Saturday, August 19, 2017

For the Love of Chocolate

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Hola devoted readers! I’m writing to you after a little adventure in Colombia recently came to a close. While I voyaged across the great ocean in order to present at the International Congress on Conservation Biology (yes, I did do some work…), I stayed for the biodiversity and agroforestry.
Colombia is a biodiversity hot spot, with endemic species of fauna and flora, as well as a range of alluring ecosystems to explore – from montane rainforests to savannas, beaches, and deserts. Even staying along the Caribbean coast, I found the elevation gradient provided a wealth of possibilities - sandy beaches bordering bathtub-warm water; sticky tropical rainforests, and the cooler montane forests that seem perpetually on the cusp of being shrouded in clouds. While the country is a birder’s paradise (over 1900 speceies), the attraction for me was in the coffee and cacao farms scattered around.
I was won over by Minca, a town about 45 minutes drive outside of Santa Marta, which climbs into the mountains a couple thousand meters above sea level. We stayed for a night on a coffee farm, turned bed-and-breakfast/retreat, tucked into the hills. Then I trekked up the next day to La Candelaria coffee and cacao farm for a bit of a tour from bean to belly. The owner, Eugenio, inherited this 85-year-old farm from his father (and grandfather before that), which spans 10 hectares of coffee, cacao (2 ha), and fruit tree, plus pasture for mules (so about 10 sports fields...). At the moment, he is in the process of converting to organic certification, which follows three main principles:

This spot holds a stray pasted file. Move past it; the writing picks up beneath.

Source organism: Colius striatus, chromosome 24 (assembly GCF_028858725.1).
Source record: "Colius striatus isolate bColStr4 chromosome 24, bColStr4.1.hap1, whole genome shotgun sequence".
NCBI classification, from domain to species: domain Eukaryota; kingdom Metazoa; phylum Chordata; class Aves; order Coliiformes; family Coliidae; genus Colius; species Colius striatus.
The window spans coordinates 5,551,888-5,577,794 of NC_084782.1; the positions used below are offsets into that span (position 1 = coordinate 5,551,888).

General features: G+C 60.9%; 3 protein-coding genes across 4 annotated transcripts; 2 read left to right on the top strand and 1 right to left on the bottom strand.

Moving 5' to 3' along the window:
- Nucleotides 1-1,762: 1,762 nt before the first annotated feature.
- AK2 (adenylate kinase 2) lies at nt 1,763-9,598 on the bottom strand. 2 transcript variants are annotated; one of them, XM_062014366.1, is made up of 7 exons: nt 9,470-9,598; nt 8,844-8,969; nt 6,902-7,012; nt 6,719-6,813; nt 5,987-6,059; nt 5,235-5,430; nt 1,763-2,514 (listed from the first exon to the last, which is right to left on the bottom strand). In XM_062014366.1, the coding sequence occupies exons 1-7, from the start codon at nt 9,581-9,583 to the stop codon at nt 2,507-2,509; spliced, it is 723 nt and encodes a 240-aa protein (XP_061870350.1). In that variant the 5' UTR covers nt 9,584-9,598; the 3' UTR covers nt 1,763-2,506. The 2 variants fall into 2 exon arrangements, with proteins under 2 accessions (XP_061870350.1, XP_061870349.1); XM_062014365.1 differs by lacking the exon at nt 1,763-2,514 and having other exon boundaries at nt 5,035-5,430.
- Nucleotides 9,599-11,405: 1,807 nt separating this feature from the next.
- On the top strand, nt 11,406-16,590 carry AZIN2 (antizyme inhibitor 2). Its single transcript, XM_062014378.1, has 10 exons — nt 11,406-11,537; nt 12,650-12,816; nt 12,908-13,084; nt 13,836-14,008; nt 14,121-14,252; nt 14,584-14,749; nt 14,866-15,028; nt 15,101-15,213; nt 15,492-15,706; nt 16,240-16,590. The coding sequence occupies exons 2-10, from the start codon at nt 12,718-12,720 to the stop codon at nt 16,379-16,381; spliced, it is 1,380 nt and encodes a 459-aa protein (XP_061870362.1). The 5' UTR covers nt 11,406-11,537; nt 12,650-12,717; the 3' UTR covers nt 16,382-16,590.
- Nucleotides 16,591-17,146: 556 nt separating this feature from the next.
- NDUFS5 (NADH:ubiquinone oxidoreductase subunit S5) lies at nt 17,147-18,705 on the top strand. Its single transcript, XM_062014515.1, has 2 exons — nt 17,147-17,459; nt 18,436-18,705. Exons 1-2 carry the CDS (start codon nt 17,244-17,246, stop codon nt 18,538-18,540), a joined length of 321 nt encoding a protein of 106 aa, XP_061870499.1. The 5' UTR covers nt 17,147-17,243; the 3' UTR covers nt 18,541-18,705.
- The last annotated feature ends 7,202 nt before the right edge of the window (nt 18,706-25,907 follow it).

• To foster bird habitat on the farm, there are dozens of different types of fruit, including mangos, oranges, and ten types of bananas!
  • No chemical inputs are used, so compost replaces fertilizer, salt water stands in for the fungicide against black pod disease, and frequent harvesting saves cacao pods from pesky birds and squirrels.
  • And while he didn’t provide details, fair and safe labour practices are an element of certification. 
As a small farm, they don’t have the capacity to make and sell fully processed chocolate bars, so I escaped with bags of pure cacao (think unsweetened chocolate bar). You're not going to find this stuff in your local chocolate shop.

But you might find the coffee ... well, you might find Colombian coffee with beans from many farms. Eugenio admitted that most of his sales are to domestic restaurants/cafes and tourists. That's because coffee gets a bit political. The Federacion Nacional de Cafeteros de Colombia controls all coffee exported from the country, requiring permissions if farmers want to ship any of their product overseas. While this is not necessarily a bad thing, as it ensures a standard of quality for coffee and helps to avoid prices fluctuations, it also can make things difficult for a small farmer who has higher marginal costs for the amount of coffee he produces.

This has some implications for the "direct trade" coffee en vogue at the moment. The idea behind this concept is to cut out the middleman between coffee farmers and roasters, so that more of the value is captured by those growing the beans. For coffee connosieurs, it also means roasters have more control over the beans they are getting and the subtle distinctions causes by soil, climate, and farming practices. While it's not without problems, for many it can mean longer-term, more trusting relationships between suppliers and buyers. For now, I'll just be satisfied with my directly traded coffee and cacao in small quantity...

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